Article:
There’s a story here but I’m not quite sure what it is. Trixie likes laying and playing on the crinkle bag so I’m guessing she was playing with one of her shoestrings and fell asleep with the crinkle bag on top of her.
I originally grabbed the camera to take a picture of Scout, but Sam started playing with his favorite string and I couldn’t resist a picture when he struck this pose. Though taken late in the morning next to a big picture window, there was so little light from outside that I turned on the lamp for a little more light. It has a much warmer color than the outside light but that goes well with Sam’s orange fur.
Unfortunately the pictures of Scout didn’t come out so well, my older cameras don’t work as well in these situations, but I’ll keep at it. She only gets in the tree if I put her there, especially with the weather getting colder she’s been re-colonizing the warm beds in my office.
We got the cat tree came from a fantastic pet store, Green Dog Pet Supply, a locally owned shop not far from our neighborhood in NE Portland. We also get our pet treats from Green Dog, and in fact they are the folks that turned us on to Wildside Salmon that the cats go crazy for. It is also the place where we get our Dog Toys to End All Dog Toys, the family of hedgehogs that Ellie loves so much. So Green Dog comes highly recommended not just from us, but all of our little ones as well.
Back when we first discovered some bumps on Emma’s chest, she was rewarded with a trip to the vet and got the affected area shaved so we could treat it. She was also awarded this lovely bib to make sure she didn’t aggravate the area. This is what the bib looked like after two weeks, as you can see Emma didn’t think it quite the state of high fashion and often removed it on her own (the picture there shows the bib when new). I didn’t photograph the underside, even though it looked much worse, as some of that damage was done by Sam during their roughhousing.
Emma has been a rather shy subject so I’ve ended up with more pictures of Sam than of her. The only way I got her to sit still long enough for me to drape the bib over her legs was to play String with her (you can see the shoestring under her foot and trailing out of the bottom left corner of the picture). She stopped for a moment trying to figure out why the string had stopped moving while I moved the bib and snapped her picture. You can also see part of the shaved area on her chest.
The bumps went away with treatment and now we’re in the slow process of waiting for her fur to grow back.
Emma’s black fur throws my camera’s autofocus for a loop — something I expected given how many mis-focused bear pictures I’ve taken in Wyoming. I certainly don’t expect the camera to be able to lock on dark fur, but I thought it would be able to pick up the line between her dark pupils and her green eyes. In strong light it seems to do okay, but in low light it does poorly, even with the focus assist light of the flash.
In this shot, I preset the focus on the chair and waited for her to pop up after the string. She caught the string and stayed for several seconds with the string hanging from her mouth, but the camera couldn’t find focus. Emma’s eyes are out of focus, which is the part of the image I really wanted in focus. In the image below, her eyes are in decent focus, but that’s because she moved and her eyes are near the plane of focus along the chair’s edge.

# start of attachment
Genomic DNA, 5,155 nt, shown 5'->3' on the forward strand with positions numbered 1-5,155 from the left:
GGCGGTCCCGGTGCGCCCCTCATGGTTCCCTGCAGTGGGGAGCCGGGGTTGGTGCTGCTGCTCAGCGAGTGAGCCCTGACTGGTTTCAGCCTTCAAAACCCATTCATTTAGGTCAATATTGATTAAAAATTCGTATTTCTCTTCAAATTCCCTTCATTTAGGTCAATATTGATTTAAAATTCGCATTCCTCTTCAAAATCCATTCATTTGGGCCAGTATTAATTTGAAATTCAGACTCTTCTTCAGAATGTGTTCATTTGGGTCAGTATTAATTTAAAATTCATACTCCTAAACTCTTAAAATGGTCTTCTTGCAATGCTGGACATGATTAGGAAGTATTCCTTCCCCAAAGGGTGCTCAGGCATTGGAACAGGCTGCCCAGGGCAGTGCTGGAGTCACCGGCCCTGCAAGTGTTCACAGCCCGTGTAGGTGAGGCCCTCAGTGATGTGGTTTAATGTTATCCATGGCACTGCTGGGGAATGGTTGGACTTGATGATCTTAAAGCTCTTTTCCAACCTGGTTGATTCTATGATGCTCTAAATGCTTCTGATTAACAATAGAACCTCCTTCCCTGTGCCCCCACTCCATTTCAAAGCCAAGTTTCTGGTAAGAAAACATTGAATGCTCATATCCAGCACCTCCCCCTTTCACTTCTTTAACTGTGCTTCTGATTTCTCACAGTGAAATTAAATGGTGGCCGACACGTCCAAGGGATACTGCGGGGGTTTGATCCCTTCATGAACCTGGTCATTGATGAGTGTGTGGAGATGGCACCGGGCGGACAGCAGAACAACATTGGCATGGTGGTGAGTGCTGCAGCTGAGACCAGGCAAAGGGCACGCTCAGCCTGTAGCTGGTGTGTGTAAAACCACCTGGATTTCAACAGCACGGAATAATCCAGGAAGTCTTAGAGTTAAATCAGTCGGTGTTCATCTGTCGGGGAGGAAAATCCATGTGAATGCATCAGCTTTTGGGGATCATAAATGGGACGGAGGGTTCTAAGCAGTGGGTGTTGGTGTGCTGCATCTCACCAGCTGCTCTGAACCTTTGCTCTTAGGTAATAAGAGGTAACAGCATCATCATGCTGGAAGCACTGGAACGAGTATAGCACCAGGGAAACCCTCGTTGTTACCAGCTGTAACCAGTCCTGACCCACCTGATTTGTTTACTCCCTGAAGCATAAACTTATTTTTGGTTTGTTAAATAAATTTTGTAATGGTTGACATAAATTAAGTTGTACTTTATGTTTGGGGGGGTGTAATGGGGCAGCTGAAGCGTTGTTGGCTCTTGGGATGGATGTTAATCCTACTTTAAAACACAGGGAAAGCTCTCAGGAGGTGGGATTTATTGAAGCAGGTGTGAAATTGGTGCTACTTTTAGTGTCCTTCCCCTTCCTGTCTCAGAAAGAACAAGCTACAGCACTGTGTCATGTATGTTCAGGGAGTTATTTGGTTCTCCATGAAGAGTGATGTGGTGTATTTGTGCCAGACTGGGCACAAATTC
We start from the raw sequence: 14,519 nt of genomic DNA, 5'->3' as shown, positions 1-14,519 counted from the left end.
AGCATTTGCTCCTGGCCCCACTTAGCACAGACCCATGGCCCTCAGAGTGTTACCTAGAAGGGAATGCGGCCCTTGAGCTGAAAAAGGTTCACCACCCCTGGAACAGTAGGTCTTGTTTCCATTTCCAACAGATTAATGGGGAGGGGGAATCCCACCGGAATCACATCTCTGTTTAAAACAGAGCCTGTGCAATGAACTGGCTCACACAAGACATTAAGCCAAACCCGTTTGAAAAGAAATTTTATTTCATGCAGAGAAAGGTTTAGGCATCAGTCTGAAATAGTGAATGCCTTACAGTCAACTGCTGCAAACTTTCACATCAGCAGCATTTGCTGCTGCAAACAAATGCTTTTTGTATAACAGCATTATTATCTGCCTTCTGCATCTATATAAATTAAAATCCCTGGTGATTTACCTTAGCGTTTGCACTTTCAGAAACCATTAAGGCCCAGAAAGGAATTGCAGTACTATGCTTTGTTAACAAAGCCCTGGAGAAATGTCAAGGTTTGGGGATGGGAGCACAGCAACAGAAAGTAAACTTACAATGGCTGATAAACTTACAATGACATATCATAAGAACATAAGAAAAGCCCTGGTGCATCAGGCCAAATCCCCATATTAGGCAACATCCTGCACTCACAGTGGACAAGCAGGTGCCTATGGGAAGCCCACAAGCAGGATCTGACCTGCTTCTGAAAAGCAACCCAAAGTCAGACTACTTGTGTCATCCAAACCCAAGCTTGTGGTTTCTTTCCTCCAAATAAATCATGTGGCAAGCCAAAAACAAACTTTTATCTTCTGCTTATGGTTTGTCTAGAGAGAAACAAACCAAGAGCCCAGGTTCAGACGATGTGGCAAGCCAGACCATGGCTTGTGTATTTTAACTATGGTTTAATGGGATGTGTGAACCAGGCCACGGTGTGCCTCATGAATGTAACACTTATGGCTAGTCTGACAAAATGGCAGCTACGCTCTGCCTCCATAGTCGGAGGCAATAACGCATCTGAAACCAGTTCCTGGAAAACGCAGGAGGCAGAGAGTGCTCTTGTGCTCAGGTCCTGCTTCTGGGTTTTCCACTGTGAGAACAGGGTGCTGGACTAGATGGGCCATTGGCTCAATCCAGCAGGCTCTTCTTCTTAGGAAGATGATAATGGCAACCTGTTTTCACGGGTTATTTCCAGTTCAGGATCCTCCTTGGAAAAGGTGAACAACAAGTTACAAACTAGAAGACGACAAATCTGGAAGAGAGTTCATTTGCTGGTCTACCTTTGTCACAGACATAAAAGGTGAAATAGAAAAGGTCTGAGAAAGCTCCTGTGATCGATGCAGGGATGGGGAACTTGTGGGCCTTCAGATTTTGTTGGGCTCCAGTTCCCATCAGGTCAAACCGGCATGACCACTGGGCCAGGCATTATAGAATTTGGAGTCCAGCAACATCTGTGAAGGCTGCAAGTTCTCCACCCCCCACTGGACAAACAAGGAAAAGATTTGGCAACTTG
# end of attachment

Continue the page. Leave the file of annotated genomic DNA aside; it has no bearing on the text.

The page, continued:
I’m going to end up with a lot of out-of-focus shots of Emma, on top of the number I’ve deleted already.
I suspect Canon’s pro line of cameras would do a better job here (not perfect, but better). I’ve long thought about upgrading, but to my dismay Canon has only put their pro autofocus in large, heavy bodies. I’ve been trying to lighten my load on long hikes, so perhaps I’ll end up with a heavy body for normal use and a lightweight camera like the new Rebel for hiking.
Nikon makes a body I like but switching would be expensive. Still, watching the bald eagles last week in low light and seeing how many pictures were not sharply focused, it makes me wonder just how much better the pro bodies would be.
While I sat in my chair and watched the NFL playoffs, Sam played on my legs, curled up in the blanket over my knees. He animatedly played with his beloved string and needed little encouragement from me, apart from the time he got so worked up that he rolled right off my legs onto the floor. It was this play session that convinced me that all world leaders should be required to have kittens in their laps while they negotiate — even generational hatred cannot stand in the face of a kitten’s charms.
Make love, not war. And bring plenty of string.
If you’re not a football fan, today’s title is a reference to Jim Mora’s classic postgame speech while coach of the Indianapolis Colts.
I have a Virginia Tech hoodie that I bought as a freshman and had for all the years Templeton was with us. Templeton loved that sweatshirt — specifically he loved chewing on the drawstring that tightens the hood. Every single time I wore the sweatshirt and picked him up, he’d start lunging for the string. A few years ago after a washing, the string fell out and was lost. Even so, every single time I picked up Templeton wearing that sweatshirt he’d start lunging after the string that wasn’t there.
My wife recently found the beloved maroon string, and since it was Sam’s first day out in the house, I wanted to see if he’d enjoy playing with it. It was an immediate favorite of both Sam and Emma, and somewhere up in heaven, I’m sure Templeton is looking down and smiling, and lunging for that string.